The Lazer Century helmet is a well made lid with some clever features, although they up the weight which might not please all riders.
Clever added features
Turning the rear light on and off is fiddly
Lazer has a habit of providing additional features on its helmets - think the LifeBeam optical heart rate monitoring you can slot into some of its helmets to free you of a heart rate strap. That innovation shows in the Lazer Century helmet too.
Like the Lazer Bullet, the Century can swap between a more aero and a more vented format. Whereas the former has a sliding vent, the Lazer Century’s venting is swapped by means of a panel held on the helmet using magnets. All you need to do is to pull it off and flip it round and, hey presto, you’re maybe a bit more (or less) aero. Lazer says that opening the vents increases airflow by 11%, although it doesn’t tell us the drag reduction when they’re closed.
Since the helmet has the same shiny surface underneath the panel, you could also wear the Century without the panel and save a bit of weight. The magnets hold the panel in place firmly - being Belgian, Lazer says that it’s tested the design over the worst cobbles it could find to make sure it stayed put.
Another add-on, there’s a built-in rear light. That’s powered by a small power pack that sits inside the shell of the helmet towards the rear. The central spur of the rear vent is transparent, so that the red LED shines through it, while its curvature helps spread the light a little. There’s a continuous and a flashing mode.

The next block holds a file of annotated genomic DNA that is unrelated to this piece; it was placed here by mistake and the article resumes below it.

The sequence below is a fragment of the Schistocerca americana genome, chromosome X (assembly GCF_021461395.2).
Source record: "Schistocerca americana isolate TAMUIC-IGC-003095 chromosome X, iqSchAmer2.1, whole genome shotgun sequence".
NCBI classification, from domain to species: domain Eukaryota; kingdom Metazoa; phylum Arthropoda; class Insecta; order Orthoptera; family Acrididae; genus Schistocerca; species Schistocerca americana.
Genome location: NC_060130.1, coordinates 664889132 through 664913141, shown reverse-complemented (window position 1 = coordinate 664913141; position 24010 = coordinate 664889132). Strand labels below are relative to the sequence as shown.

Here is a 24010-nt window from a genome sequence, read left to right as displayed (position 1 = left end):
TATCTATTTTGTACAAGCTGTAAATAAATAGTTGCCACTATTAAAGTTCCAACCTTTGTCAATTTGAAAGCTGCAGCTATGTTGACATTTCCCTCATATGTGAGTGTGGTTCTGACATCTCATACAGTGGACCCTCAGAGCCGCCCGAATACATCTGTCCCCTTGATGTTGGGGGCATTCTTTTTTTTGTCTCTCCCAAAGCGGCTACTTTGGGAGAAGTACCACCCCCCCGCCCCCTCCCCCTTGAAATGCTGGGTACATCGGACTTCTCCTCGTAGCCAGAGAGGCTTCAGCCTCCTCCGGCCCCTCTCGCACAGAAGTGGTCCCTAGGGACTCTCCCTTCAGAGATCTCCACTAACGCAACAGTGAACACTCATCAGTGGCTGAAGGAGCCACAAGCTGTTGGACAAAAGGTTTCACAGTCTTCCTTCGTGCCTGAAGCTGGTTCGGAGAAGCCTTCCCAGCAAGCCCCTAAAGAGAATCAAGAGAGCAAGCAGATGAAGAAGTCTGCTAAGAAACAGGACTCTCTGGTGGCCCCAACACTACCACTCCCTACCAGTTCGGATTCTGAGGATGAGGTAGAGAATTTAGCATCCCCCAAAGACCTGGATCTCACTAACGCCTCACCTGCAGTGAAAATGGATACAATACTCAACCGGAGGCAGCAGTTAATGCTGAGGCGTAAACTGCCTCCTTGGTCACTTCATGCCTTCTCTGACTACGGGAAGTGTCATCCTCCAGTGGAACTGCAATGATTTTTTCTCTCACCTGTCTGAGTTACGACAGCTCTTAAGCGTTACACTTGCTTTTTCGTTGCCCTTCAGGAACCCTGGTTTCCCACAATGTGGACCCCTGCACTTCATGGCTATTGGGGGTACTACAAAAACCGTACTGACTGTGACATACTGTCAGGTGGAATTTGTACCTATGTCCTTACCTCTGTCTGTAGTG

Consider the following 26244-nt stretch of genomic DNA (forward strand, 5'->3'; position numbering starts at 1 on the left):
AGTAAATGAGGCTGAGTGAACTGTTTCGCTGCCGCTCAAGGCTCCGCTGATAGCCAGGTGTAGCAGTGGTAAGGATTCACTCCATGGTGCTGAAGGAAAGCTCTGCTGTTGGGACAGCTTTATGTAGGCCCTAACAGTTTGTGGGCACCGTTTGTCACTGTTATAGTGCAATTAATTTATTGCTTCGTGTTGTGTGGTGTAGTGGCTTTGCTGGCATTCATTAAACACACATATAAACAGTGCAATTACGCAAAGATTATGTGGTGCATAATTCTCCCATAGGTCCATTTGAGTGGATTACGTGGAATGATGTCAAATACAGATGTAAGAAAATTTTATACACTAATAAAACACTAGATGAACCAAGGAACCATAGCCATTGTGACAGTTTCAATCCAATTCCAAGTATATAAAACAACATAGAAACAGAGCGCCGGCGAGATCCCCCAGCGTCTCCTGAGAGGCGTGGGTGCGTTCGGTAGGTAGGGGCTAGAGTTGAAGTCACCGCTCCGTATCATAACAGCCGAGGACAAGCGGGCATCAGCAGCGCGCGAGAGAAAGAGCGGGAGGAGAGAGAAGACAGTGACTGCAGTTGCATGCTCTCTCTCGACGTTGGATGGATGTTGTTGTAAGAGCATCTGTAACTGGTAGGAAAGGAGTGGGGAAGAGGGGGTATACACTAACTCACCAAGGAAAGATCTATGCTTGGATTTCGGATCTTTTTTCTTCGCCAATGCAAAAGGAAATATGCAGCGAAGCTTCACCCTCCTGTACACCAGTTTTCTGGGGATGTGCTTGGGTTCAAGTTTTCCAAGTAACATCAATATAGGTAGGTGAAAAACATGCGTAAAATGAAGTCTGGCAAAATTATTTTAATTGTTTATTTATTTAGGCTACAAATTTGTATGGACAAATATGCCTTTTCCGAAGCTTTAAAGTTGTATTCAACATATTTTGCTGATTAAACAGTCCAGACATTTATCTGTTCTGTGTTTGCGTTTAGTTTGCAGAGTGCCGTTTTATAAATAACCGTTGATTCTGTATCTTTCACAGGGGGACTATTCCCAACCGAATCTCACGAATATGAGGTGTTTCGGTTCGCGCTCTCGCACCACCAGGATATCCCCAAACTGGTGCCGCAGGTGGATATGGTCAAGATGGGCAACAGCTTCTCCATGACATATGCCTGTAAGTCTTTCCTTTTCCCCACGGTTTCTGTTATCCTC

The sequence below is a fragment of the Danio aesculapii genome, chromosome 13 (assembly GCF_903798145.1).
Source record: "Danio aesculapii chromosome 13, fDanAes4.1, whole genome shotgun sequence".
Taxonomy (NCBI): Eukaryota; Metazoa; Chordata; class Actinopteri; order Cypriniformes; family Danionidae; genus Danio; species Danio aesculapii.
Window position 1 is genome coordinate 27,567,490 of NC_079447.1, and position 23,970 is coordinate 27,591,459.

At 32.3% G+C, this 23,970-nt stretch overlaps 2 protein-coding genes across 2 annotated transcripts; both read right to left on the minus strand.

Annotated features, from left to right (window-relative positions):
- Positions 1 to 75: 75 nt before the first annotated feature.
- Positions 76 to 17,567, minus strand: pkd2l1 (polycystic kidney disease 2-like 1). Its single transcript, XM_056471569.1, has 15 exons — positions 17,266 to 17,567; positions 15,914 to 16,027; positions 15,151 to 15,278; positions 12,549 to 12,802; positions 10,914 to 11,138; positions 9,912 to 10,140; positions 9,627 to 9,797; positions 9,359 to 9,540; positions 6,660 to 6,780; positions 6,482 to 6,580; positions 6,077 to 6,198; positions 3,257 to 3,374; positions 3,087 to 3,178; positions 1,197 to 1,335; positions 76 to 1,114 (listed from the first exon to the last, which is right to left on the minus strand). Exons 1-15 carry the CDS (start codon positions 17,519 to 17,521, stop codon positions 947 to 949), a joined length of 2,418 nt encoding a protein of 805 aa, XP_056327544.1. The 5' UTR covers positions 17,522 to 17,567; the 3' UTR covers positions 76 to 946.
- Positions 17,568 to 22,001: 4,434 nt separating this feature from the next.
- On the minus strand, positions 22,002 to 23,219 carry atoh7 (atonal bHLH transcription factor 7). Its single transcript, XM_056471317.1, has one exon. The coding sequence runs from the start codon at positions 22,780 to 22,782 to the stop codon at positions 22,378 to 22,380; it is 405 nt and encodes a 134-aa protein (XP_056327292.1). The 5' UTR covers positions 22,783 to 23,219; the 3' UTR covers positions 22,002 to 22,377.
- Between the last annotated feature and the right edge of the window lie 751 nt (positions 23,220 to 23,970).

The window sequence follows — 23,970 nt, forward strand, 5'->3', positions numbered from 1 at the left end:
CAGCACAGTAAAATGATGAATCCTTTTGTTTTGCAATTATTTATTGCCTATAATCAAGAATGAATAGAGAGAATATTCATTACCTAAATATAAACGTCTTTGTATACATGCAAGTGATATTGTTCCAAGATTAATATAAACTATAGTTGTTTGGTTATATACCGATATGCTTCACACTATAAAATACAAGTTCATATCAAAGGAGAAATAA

The blinkie is rechargeable using a USB cable. It’s a bit awkward to get in and out of the helmet and pushing it into its slot is fiddly, as you need to pull up the back of the rear cradle and poke it out with a pen or similar.
Likewise, switching it on and off is awkward, as you need to pull up the cradle to do this too and locate the small switch on the inside of the helmet. I didn’t get to use the Lazer Century helmet in the rain, but I’m not sure whether the light unit would stand up to a proper deluge. Lazer doesn’t quote any water resistance ratings.
My test helmet came with MIPS. It’s nice to have for additional peace of mind, although there’s a non-MIPS version of the helmet available too if you prefer.
All the add-ons do up the weight of the Century MIPS though. In size large, its 342g weight puts it towards the heavier end of the spectrum. Lazer quotes 265g for a small size helmet and you get seven different colour options, although not all are available in the UK.
The weight was unobtrusive when worn and I found the Lazer Century MIPS comfortable in use. The fit feels secure and adjustment is easy using the large rear knob, while the wide straps sit close and comfortable against the side of the head. With the central panel open, there are 18 vents, providing plenty of airflow.
The £150 price tag puts the Lazer Century MIPS in the mid-price helmet category. With its add-on features that feels like pretty good value.
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Paul started writing for Cycling Weekly in 2015, covering cycling tech, new bikes and product testing. Since then, he’s reviewed hundreds of bikes and thousands of other pieces of cycling equipment for the magazine and the Cycling Weekly website.
He’s been cycling for a lot longer than that though and his travels by bike have taken him all around Europe and to California. He’s been riding gravel since before gravel bikes existed too, riding a cyclocross bike through the Chilterns and along the South Downs.
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